Questions of Diversity

We don’t like ambiguity much.  We see weather reports, financial reports, economic forecasts – to name a few – all offering precision far beyond what is supported by the data.   My impression is that we encourage this artificial fidelity through our expectation that when we ask a question, we should arrive at a single answer.

Unfortunately, a single answer is often unavailing. In analytics we have a two-fold problem regarding precision.  First, we can only know the answer to any question with limited precision.  In addition, the questions we naturally ask are often imprecise – a feature we don’t always account for in our analytics efforts.

Here is a specific example of a “simple” question that isn’t as precise as it might appear.  I take it as axiomatic that we should represent our human diversity in advisory boards, cabinets and so on.  However, I also wondered:

How many people does it take to represent human diversity?   (Just for fun, go ahead and take a guess before you read down.  I took a wild stab before I looked at this. “I don’t know – maybe a couple of dozen people?”)

How many people… is a normal question, but I can’t get a number from that, until diversity and representation have definitions.  Using US Census and Pew Research Center work, I enumerated diversity with these categories: two physical genders, four sexualities, six major race/ethnic groups, and five religions.  As for “representation,” there isn’t really one definition.  Do I want every combination of gender and sexuality and race/ethnicity and religion?   Or, could we just require that each category (but not each combination) be covered?   That’s not for me to say, is it?  So this isn’t one question at all – it’s at least two, bracketed by these questions:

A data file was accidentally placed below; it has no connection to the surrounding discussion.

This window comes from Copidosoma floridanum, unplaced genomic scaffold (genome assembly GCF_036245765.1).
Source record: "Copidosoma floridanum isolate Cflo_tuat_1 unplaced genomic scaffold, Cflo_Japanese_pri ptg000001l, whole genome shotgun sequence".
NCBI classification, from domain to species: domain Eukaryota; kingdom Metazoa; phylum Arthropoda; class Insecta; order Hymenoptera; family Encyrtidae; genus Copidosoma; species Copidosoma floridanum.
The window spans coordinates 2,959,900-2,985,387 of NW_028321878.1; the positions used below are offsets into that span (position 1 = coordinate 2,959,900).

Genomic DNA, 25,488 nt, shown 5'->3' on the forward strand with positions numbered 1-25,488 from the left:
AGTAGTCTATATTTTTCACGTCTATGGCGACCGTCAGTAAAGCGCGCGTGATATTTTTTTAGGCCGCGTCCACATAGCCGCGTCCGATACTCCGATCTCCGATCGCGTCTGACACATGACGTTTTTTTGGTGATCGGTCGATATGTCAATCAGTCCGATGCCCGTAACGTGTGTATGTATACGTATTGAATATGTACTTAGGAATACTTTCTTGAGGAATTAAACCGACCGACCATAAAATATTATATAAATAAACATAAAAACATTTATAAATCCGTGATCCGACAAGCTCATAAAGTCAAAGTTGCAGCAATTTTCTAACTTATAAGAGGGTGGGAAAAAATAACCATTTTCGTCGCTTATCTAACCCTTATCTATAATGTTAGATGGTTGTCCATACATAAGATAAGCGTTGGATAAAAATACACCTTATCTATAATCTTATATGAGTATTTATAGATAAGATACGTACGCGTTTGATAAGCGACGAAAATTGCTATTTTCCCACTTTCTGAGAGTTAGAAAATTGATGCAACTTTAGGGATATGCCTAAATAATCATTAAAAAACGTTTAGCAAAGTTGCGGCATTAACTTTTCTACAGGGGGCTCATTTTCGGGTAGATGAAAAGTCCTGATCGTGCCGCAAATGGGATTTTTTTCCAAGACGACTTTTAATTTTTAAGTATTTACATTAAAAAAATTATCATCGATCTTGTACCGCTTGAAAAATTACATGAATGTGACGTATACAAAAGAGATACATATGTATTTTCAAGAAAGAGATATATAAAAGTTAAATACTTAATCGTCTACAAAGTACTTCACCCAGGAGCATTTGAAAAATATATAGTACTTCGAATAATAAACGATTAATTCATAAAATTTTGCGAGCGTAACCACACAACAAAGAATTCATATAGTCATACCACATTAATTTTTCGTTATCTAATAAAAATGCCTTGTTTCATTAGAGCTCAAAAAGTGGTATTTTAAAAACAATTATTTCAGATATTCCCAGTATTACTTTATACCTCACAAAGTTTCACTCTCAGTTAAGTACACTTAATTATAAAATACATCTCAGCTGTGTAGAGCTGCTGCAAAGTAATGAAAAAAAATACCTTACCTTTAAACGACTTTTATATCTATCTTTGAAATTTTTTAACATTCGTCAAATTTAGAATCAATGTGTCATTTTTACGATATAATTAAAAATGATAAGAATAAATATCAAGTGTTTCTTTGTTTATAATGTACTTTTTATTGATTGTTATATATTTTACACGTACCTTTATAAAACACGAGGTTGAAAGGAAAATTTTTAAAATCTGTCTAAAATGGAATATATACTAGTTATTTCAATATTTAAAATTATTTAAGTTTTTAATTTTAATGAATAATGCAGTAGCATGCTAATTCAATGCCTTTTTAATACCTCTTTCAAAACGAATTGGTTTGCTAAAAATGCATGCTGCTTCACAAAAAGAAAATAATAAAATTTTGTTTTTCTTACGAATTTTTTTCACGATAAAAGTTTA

(1) How many people are needed to create a diverse group (with the categories defined above), if every combination of category values appears?  

(2) How many people are needed to create a diverse group (as defined above), if every value in each category appears at least once (but not necessarily each combination)? 

There is a female Christian in the answer to the first question.  In the answer to the second, there is a female, and a Christian – but maybe not both together in the same person.

These two questions have definite answers. For the first question, to get all the combinations we’ll need 240 people – just multiply the number in each category together. In the second question, the answer is 6 people (one for each race/ethnicity – the other independent categories have fewer values and can be covered once race/ethnicity is filled in).

6 versus 240. That’s a big difference, resulting from the imprecision in our original question, which yielded two precise questions with definite answers.   In fact, we should add more precise questions, to allow for the legitimate exclusion of very unusual demographic combinations.  (By the way, exclusions don’t necessarily change the answer to the second question.).

I know… Ask a question and not only do we get a huge number of new questions, there is a range of 234 people in the possible answers.